Osteoporosis is common in postmenopausal women.14 Estrogen deficiency at menopause is associated with increasing bone turnover and loss of bone density.7,8 It is estimated that one in two women in the UK will suffer a fracture after the age of 50 and the International Osteoporosis Foundation reports that a 50-year-old woman has a 2.8% risk of death related to hip fracture during her remaining lifetime.2

HRT has been shown to have a significant protective effect against osteoporosis and related fragility fractures.2 Certain strengths of HRT therapy are indicated for the second line prevention of osteoporosis. Protection appears to be effective for as long as treatment is continued. After discontinuation of HRT, bone mass is lost at a rate similar to that in untreated women.7,8,10

Risks associated with HRT

Breast cancer

The overall evidence shows an increased risk of breast cancer in women taking combined estrogen-progestogen or estrogen-only HRT, that is dependent on the duration of taking HRT.7-10

The Women’s Health Initiative study (WHI), and a meta-analysis are consistent in finding an increased risk of breast cancer in women taking combined estrogen-progestogen for HRT which becomes apparent after about 3 (1-4) years.7-10

Additional results from observational studies and the recent meta analysis from 2019 show that different progestogens may have different risk profiles when it comes to breast cancer risk.11,15-17

Observational studies have shown that estradiol + dydrogesterone (Femoston® and Femoston®-conti) may be associated with a lower risk of breast cancer compared with other synthetic preparations.11,15-17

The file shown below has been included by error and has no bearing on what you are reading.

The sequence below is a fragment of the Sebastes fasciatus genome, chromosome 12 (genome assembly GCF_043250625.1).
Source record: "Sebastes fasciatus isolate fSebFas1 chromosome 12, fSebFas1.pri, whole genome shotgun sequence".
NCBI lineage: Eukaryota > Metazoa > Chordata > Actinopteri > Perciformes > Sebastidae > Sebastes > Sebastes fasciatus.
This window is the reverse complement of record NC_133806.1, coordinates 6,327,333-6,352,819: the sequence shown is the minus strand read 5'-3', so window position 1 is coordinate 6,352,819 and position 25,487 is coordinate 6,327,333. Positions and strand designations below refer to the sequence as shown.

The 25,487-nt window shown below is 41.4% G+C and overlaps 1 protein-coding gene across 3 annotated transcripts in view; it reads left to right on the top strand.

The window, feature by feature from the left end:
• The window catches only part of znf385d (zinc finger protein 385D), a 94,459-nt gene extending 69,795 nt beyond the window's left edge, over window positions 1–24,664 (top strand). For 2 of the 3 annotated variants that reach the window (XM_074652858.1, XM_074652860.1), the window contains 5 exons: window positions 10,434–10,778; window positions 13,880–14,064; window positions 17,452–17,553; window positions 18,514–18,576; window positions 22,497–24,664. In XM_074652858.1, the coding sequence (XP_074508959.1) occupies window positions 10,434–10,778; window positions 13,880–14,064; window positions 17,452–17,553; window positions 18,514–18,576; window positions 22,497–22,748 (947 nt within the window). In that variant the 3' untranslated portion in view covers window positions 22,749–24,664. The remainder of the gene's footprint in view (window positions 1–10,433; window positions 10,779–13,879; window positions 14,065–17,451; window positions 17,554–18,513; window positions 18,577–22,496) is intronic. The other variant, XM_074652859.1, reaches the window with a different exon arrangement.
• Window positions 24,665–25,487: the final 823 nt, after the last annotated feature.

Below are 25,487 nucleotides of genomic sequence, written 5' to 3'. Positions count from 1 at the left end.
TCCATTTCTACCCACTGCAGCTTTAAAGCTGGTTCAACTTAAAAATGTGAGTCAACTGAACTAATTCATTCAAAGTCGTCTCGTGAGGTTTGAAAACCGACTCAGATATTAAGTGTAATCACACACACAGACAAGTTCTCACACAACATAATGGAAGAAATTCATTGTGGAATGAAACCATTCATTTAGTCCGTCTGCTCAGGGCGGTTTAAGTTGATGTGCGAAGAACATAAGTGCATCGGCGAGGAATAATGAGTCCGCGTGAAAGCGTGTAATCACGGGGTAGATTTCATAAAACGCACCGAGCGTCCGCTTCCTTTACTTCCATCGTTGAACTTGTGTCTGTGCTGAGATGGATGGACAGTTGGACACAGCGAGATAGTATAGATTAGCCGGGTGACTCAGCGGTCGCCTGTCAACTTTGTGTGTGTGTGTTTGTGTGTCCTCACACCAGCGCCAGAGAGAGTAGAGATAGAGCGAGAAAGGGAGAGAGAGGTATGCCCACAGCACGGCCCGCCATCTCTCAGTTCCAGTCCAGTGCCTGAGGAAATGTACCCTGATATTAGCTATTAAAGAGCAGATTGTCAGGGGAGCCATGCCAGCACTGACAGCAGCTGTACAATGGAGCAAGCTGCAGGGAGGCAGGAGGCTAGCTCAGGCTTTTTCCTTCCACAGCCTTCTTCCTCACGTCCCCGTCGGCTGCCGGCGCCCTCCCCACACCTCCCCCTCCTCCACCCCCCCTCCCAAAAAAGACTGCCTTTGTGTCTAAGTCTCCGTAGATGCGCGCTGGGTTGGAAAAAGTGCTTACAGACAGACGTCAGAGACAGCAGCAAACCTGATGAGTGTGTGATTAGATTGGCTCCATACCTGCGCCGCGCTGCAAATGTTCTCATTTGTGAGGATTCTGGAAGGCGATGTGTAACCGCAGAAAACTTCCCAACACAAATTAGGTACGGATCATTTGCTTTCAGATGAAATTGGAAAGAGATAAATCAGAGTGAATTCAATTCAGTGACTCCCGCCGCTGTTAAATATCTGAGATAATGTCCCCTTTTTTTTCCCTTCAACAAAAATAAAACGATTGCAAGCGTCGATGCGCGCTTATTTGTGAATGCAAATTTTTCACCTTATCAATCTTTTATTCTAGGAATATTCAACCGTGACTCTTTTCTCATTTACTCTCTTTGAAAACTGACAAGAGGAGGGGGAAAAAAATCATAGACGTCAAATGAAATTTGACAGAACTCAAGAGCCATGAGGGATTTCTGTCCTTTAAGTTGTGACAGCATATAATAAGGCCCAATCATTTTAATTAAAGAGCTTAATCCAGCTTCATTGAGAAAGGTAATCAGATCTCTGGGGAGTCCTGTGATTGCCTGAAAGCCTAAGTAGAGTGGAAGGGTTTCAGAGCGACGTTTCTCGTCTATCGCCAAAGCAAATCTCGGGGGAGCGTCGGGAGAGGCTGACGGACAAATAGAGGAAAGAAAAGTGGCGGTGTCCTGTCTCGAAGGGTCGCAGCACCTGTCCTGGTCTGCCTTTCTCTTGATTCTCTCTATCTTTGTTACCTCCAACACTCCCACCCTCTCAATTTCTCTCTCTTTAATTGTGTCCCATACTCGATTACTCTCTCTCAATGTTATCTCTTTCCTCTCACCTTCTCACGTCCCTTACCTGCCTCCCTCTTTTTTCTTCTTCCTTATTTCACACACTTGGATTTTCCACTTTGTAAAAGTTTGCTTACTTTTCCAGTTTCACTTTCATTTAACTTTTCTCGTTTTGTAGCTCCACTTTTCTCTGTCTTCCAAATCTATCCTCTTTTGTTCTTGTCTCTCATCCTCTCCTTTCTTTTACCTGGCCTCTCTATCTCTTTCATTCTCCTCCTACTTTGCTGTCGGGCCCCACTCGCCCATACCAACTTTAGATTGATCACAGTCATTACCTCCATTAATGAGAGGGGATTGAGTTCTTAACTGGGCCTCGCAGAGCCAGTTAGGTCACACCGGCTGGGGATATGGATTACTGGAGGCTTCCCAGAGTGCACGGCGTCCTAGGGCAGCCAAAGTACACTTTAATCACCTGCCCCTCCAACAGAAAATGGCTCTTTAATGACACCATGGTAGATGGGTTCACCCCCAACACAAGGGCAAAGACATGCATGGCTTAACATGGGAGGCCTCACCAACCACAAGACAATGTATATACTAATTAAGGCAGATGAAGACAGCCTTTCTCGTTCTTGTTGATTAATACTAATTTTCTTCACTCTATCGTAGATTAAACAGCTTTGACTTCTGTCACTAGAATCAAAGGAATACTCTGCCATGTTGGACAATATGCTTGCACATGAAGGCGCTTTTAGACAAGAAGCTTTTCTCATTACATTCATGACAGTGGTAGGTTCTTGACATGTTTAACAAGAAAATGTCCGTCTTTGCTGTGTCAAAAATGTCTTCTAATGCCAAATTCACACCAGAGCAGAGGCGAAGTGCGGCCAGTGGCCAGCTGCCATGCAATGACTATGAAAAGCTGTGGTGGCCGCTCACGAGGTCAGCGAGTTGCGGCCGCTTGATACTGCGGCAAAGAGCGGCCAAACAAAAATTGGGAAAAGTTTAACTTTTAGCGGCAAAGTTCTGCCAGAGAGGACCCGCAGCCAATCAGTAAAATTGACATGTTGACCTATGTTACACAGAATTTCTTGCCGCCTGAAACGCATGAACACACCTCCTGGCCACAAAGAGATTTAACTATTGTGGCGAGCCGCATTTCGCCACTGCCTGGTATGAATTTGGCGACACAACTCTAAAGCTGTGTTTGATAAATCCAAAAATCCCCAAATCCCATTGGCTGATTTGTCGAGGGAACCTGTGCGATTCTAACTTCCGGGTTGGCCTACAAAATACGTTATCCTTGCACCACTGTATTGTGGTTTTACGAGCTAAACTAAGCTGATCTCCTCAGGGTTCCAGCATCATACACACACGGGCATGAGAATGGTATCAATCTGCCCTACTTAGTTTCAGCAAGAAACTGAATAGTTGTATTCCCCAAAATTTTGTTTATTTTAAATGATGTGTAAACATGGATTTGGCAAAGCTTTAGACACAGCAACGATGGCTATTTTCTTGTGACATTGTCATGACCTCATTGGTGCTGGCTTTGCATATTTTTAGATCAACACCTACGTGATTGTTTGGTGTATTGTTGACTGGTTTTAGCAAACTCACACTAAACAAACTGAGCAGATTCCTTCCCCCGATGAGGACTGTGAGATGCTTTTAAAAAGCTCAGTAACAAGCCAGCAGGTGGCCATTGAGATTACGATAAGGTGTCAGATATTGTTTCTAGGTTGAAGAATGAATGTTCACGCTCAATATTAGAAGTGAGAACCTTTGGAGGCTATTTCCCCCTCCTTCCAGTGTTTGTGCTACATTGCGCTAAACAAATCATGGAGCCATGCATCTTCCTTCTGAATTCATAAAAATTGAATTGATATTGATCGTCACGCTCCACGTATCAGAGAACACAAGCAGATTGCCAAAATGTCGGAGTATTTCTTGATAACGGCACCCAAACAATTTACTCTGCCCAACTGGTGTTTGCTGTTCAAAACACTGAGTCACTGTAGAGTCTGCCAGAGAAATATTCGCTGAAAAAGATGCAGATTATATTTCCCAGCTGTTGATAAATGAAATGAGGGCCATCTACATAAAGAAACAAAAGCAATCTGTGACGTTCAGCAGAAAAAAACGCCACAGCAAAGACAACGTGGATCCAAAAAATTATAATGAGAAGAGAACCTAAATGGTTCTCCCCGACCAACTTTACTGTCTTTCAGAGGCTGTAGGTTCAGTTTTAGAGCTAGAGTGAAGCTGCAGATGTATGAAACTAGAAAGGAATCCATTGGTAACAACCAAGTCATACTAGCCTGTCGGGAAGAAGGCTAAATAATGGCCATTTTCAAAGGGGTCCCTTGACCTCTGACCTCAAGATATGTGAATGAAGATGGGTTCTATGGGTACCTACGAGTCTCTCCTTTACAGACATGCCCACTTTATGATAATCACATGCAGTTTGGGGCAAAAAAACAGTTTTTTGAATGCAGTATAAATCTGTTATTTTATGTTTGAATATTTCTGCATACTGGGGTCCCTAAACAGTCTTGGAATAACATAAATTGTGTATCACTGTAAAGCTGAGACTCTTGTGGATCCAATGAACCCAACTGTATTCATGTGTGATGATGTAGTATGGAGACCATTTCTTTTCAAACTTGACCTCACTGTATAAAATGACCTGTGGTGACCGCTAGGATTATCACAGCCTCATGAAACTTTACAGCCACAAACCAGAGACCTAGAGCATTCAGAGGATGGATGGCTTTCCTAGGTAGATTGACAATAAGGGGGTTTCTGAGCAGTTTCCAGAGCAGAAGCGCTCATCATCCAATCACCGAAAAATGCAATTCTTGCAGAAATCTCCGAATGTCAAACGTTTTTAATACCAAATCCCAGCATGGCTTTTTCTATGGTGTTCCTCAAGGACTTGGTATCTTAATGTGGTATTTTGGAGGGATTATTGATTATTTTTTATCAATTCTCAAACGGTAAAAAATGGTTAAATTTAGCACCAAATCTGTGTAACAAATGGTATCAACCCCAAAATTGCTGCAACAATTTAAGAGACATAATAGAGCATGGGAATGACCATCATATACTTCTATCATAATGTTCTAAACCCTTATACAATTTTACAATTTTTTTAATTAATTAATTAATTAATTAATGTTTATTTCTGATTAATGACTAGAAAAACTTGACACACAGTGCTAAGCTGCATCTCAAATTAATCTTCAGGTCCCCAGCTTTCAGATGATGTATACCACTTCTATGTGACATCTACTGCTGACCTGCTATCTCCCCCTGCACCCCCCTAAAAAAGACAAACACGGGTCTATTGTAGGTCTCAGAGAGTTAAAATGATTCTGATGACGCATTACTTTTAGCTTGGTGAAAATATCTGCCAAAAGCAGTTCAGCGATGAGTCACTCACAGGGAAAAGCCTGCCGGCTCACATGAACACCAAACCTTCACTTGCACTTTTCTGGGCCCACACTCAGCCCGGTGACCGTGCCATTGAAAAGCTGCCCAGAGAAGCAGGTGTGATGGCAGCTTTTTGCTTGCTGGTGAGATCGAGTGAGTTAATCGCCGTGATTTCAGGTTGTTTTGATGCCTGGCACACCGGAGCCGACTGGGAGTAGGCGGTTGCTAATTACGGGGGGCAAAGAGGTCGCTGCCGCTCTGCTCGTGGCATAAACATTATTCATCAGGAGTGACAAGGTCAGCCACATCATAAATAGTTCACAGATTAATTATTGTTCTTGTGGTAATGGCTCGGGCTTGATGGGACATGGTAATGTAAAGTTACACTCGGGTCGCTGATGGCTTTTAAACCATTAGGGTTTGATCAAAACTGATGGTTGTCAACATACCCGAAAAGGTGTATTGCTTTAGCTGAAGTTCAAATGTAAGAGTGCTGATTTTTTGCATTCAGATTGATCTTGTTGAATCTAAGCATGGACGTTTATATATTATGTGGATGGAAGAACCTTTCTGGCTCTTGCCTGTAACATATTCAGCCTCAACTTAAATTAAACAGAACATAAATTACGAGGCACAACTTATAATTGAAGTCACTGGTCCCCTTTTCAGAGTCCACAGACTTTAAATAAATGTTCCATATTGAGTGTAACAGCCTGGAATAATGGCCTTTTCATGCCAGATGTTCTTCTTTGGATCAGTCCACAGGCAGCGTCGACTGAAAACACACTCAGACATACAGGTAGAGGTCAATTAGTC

Venous thromboembolism (VTE)

In general, HRT is associated with 1.3–3-fold risk of developing VTE and occurrence is more likely in first year of HRT. In a recent observational study, the baseline risk of VTE in women is 16 per 10,000 woman-years and use of oral HRT has been shown to increase this risk by 9 extra cases per 10,000 woman-years.12

The occurrence of VTE associated with Femoston® and Femoston®-conti is uncommon (between 1/100 and 1/1,000).7-10

Observational studies have indicated that the type of progestogen used in combination with estradiol may have an important impact on VTE risk.12,13

The Vinogradova 2019 case-control study indicated that amongst the oral combined preparations, estradiol with dydrogesterone (Femoston® and Femoston® conti) was associated with the lowest risk of VTE.12

Non-hormonal options for menopause treatment

Women should be advised to make lifestyle changes and interventions that could help general health and wellbeing. Non-hormonal options could be discussed and non-pharmaceutical options such as cognitive behavioural therapy (CBT) may alleviate low mood or anxiety that arise as a result of the menopause.6

Clinicians should not routinely offer selective serotonin reuptake inhibitors (SSRIs), serotonin and norepinephrine reuptake inhibitors (SNRIs) or clonidine as first-line treatment for vasomotor symptoms alone.6

Explain to women that there is some evidence that isoflavones or black cohosh may relieve vasomotor symptoms. However, explain that:6

  • Multiple preparations are available and their safety is uncertain